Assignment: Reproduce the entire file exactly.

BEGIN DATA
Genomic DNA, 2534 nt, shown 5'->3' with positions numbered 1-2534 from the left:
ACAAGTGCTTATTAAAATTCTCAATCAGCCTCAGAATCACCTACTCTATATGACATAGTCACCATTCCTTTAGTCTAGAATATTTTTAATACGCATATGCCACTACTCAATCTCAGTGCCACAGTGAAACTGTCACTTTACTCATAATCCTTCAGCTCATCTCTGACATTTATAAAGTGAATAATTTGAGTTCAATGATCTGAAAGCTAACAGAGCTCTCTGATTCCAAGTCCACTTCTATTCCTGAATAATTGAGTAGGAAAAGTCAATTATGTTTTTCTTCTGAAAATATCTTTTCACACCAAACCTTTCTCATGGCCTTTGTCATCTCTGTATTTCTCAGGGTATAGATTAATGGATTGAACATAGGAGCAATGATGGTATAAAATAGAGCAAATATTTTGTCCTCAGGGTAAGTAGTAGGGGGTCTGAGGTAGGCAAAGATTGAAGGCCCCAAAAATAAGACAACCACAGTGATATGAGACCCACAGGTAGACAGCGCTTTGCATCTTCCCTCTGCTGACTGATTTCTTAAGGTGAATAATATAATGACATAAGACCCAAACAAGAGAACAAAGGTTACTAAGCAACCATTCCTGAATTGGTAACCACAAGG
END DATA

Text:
Genomic DNA, 2534 nt, shown 5'->3' with positions numbered 1-2534 from the left:
ACAAGTGCTTATTAAAATTCTCAATCAGCCTCAGAATCACCTACTCTATATGACATAGTCACCATTCCTTTAGTCTAGAATATTTTTAATACGCATATGCCACTACTCAATCTCAGTGCCACAGTGAAACTGTCACTTTACTCATAATCCTTCAGCTCATCTCTGACATTTATAAAGTGAATAATTTGAGTTCAATGATCTGAAAGCTAACAGAGCTCTCTGATTCCAAGTCCACTTCTATTCCTGAATAATTGAGTAGGAAAAGTCAATTATGTTTTTCTTCTGAAAATATCTTTTCACACCAAACCTTTCTCATGGCCTTTGTCATCTCTGTATTTCTCAGGGTATAGATTAATGGATTGAACATAGGAGCAATGATGGTATAAAATAGAGCAAATATTTTGTCCTCAGGGTAAGTAGTAGGGGGTCTGAGGTAGGCAAAGATTGAAGGCCCCAAAAATAAGACAACCACAGTGATATGAGACCCACAGGTAGACAGCGCTTTGCATCTTCCCTCTGCTGACTGATTTCTTAAGGTGAATAATATAATGACATAAGACCCAAACAAGAGAACAAAGGTTACTAAGCAACCATTCCTGAATTGGTAACCACAAGG